Turkey mourns bomb blast victims, seeks to identify attackers
Turkish investigators worked Sunday to identify the perpetrators and victims of Saturday’s bomb blasts which killed at least 95 people in the capital Ankara, while Turks mourned the most deadly attack of its kind on Turkish soil.
Two suspected suicide bombers hit a rally of pro-Kurdish and labor activists near Ankara’s main train station three weeks before elections, fueling unease in a country beset by conflict between state forces and Kurdish militants in the southeast.
“We are in mourning for peace,” said the front-page headline in the secularist Cumhuriyet newspaper as three days of national mourning declared by the prime minister got under way. Other papers voiced public anger over the attack.
“Scum attacked in Ankara,” said the Haberturk newspaper. “The goal is to divide the nation,” said the pro-government Star.
One of the bombers had been identified as a male aged between 25-30 after analyzing bodies at the scene and taking fingerprints, the pro-government Yeni Safak said.
There were no claims of responsibility for the attack, which came as external threats mount for NATO member Turkey with increased fighting across its border with Syria and incursions by Russian war planes on its air space over the last week.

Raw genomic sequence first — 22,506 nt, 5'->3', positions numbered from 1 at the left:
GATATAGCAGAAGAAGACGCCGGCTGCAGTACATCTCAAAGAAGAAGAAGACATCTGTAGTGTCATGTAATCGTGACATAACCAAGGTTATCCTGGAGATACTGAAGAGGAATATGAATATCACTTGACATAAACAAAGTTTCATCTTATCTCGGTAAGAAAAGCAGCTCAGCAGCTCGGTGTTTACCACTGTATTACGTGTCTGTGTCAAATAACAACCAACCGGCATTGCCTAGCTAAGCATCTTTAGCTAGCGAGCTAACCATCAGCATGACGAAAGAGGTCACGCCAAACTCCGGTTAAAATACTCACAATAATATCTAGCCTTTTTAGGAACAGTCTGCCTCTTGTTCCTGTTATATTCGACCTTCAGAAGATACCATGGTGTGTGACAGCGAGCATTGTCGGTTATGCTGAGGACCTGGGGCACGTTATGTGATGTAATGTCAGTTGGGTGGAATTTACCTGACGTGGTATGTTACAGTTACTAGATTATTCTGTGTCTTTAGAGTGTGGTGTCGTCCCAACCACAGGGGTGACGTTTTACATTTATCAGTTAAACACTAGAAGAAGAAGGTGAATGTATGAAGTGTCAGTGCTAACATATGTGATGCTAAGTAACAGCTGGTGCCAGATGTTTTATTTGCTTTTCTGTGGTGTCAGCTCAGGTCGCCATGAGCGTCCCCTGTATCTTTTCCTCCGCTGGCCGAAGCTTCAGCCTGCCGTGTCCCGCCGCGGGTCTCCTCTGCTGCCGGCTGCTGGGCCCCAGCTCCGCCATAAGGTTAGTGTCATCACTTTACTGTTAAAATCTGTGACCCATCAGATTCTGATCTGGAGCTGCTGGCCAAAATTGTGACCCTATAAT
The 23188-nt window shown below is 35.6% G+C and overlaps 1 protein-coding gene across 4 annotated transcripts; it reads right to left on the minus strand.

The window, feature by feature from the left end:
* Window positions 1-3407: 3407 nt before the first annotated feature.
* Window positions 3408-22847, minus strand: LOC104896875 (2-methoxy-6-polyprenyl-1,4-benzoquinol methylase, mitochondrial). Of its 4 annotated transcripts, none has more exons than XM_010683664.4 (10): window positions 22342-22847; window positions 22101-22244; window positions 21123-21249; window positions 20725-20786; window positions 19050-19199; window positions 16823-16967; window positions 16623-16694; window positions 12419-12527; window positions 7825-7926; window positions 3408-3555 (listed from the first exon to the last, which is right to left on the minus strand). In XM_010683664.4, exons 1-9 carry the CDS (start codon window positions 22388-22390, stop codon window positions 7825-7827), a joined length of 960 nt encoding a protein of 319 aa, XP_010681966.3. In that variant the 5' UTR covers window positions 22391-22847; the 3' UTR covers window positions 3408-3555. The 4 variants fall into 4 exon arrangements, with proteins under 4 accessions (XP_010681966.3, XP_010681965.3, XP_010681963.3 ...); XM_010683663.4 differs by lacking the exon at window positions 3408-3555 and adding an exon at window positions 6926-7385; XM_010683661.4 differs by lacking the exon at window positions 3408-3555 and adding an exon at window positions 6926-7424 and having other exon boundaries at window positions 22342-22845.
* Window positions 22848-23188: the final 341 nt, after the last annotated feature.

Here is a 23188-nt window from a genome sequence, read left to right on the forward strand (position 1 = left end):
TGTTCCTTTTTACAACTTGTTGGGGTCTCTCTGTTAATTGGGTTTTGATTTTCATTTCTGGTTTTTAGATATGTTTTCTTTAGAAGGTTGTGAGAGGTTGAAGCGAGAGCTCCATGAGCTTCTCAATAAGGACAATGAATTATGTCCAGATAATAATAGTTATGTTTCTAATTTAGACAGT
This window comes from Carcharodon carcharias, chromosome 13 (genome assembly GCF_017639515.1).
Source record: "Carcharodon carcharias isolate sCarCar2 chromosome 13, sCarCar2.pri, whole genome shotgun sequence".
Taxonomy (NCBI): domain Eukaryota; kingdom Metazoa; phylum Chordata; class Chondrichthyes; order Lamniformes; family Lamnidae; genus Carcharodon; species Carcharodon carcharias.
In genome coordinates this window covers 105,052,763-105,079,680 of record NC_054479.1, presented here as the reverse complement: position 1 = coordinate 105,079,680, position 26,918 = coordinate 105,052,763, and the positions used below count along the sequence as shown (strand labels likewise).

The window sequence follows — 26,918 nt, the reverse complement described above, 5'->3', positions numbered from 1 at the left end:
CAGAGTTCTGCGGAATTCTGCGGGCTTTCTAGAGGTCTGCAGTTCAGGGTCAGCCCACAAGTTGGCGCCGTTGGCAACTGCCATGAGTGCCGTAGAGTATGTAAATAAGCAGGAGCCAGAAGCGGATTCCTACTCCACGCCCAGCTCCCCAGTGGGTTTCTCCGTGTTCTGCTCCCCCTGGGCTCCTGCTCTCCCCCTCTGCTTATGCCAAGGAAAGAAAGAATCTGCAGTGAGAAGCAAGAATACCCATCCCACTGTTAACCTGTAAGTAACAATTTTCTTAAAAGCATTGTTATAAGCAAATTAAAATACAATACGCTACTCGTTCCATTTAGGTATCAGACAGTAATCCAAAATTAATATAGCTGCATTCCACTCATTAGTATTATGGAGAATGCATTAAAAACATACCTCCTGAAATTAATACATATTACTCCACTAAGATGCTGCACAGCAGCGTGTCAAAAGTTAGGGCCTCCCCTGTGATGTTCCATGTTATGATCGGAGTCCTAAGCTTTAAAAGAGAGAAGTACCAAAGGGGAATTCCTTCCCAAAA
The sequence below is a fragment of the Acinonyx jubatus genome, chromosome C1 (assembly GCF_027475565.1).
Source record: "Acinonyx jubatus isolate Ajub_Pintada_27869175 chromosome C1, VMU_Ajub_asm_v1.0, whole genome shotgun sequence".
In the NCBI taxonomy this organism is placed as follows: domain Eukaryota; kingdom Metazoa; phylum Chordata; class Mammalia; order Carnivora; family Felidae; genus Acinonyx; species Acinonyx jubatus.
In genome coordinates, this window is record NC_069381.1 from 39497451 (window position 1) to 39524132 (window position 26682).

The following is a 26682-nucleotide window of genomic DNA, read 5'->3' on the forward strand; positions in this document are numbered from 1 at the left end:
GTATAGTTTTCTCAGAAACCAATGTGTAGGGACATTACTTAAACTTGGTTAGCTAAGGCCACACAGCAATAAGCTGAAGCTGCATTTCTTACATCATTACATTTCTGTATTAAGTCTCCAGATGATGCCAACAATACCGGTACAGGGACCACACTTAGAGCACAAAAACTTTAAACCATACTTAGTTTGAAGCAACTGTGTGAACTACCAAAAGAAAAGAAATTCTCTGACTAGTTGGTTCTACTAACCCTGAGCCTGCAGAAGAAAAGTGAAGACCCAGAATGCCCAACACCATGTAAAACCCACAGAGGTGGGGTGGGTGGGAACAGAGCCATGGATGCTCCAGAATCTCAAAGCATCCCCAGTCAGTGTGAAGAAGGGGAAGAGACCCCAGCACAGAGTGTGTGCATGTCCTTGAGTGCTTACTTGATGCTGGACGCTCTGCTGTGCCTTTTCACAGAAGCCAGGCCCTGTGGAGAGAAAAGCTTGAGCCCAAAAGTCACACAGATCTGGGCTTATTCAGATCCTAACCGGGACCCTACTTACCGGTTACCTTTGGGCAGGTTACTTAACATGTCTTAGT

Prime Minister Ahmet Davutoglu, exposing a mosaic of domestic political perils, said Islamic State, Kurdish or far-leftist militants could have carried out the bombing.
His office named 52 of the victims overnight and said autopsies were continuing. It said 246 wounded people were still being treated, 48 of them in intensive care.
“The necessary work is being conducted to identify those behind the attack and quickly bring them to justice,” the statement said.
Relatives and friends of the casualties waited anxiously Sunday morning outside the hospitals where the wounded were being treated.
The two blasts happened seconds apart as crowds, including pro-Kurdish Peoples’ Democratic Party (HDP) activists, leftists, labor unions and other civic groups, gathered for a march to protest against the deaths of hundreds since conflict resumed between security forces and the Kurdistan Workers Party (PKK) in the mainly Kurdish southeast.
Hours after the bombing, the PKK as widely expected beforehand ordered its fighters to halt operations in Turkey unless they faced attack. It said it would avoid acts that could hinder a “fair and just election” on Nov. 1.